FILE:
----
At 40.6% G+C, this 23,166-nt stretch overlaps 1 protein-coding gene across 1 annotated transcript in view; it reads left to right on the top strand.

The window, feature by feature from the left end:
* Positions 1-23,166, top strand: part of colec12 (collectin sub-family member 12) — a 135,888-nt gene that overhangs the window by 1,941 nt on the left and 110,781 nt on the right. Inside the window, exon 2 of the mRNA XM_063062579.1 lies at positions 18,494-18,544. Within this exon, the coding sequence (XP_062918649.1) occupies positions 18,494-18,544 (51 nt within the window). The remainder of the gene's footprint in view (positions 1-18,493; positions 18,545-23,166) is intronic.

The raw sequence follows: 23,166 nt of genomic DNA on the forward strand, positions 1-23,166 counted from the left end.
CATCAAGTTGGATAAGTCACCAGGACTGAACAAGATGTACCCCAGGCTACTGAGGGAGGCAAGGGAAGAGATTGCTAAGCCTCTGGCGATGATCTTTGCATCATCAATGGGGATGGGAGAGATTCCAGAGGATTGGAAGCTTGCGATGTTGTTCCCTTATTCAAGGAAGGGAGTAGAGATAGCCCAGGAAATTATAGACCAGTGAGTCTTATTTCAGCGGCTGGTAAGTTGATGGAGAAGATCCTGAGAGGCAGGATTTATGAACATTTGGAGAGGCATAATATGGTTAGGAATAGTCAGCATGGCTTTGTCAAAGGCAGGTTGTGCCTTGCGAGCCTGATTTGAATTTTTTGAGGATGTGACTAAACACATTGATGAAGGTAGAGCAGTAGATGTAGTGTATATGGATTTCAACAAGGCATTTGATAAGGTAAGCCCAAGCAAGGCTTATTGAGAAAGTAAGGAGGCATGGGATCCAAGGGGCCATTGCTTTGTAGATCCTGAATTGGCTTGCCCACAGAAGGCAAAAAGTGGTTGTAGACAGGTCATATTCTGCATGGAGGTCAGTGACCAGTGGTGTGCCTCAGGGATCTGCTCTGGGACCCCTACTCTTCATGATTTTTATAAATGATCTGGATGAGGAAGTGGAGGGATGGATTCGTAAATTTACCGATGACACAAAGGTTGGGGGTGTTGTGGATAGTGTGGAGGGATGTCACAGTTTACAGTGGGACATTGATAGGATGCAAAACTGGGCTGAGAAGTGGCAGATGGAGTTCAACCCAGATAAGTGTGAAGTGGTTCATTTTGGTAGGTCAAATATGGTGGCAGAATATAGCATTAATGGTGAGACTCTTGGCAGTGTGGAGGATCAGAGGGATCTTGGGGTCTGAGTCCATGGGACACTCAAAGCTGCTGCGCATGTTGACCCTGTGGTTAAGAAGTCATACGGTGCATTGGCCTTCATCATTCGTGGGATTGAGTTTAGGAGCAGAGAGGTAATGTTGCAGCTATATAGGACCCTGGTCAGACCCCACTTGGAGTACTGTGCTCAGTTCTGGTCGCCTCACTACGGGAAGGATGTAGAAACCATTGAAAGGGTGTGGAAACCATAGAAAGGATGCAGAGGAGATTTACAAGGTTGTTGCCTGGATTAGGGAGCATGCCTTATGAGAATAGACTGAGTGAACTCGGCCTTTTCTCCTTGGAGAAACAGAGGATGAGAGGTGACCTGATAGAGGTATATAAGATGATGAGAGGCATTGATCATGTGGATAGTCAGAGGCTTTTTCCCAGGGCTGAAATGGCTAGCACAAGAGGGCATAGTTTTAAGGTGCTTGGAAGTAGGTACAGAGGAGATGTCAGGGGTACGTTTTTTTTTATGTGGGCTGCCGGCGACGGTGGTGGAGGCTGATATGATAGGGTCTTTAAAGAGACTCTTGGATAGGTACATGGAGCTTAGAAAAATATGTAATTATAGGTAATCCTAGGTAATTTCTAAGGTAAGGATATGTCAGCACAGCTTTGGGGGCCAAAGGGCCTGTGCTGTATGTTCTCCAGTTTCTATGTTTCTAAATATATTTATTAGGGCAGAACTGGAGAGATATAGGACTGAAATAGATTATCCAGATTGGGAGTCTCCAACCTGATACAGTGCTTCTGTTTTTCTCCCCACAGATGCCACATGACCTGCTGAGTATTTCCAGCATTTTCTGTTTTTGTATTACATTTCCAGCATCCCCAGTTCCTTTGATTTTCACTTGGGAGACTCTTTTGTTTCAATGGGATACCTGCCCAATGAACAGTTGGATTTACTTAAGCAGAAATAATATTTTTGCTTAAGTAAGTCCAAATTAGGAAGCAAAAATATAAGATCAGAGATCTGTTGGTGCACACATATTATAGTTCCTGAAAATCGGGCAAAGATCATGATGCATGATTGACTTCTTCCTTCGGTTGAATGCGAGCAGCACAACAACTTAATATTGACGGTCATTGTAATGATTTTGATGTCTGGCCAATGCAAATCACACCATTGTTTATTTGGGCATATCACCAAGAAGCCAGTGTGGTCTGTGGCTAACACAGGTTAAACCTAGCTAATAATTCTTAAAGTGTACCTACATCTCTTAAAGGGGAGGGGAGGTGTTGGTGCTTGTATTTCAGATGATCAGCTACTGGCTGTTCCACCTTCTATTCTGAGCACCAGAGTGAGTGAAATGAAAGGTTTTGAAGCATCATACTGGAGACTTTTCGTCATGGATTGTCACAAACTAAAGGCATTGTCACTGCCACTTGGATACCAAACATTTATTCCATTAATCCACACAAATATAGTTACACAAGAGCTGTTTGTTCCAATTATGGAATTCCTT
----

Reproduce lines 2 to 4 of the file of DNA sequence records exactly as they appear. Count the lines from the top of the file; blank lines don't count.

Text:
The window, feature by feature from the left end:
* Positions 1-23,166, top strand: part of colec12 (collectin sub-family member 12) — a 135,888-nt gene that overhangs the window by 1,941 nt on the left and 110,781 nt on the right. Inside the window, exon 2 of the mRNA XM_063062579.1 lies at positions 18,494-18,544. Within this exon, the coding sequence (XP_062918649.1) occupies positions 18,494-18,544 (51 nt within the window). The remainder of the gene's footprint in view (positions 1-18,493; positions 18,545-23,166) is intronic.

The raw sequence follows: 23,166 nt of genomic DNA on the forward strand, positions 1-23,166 counted from the left end.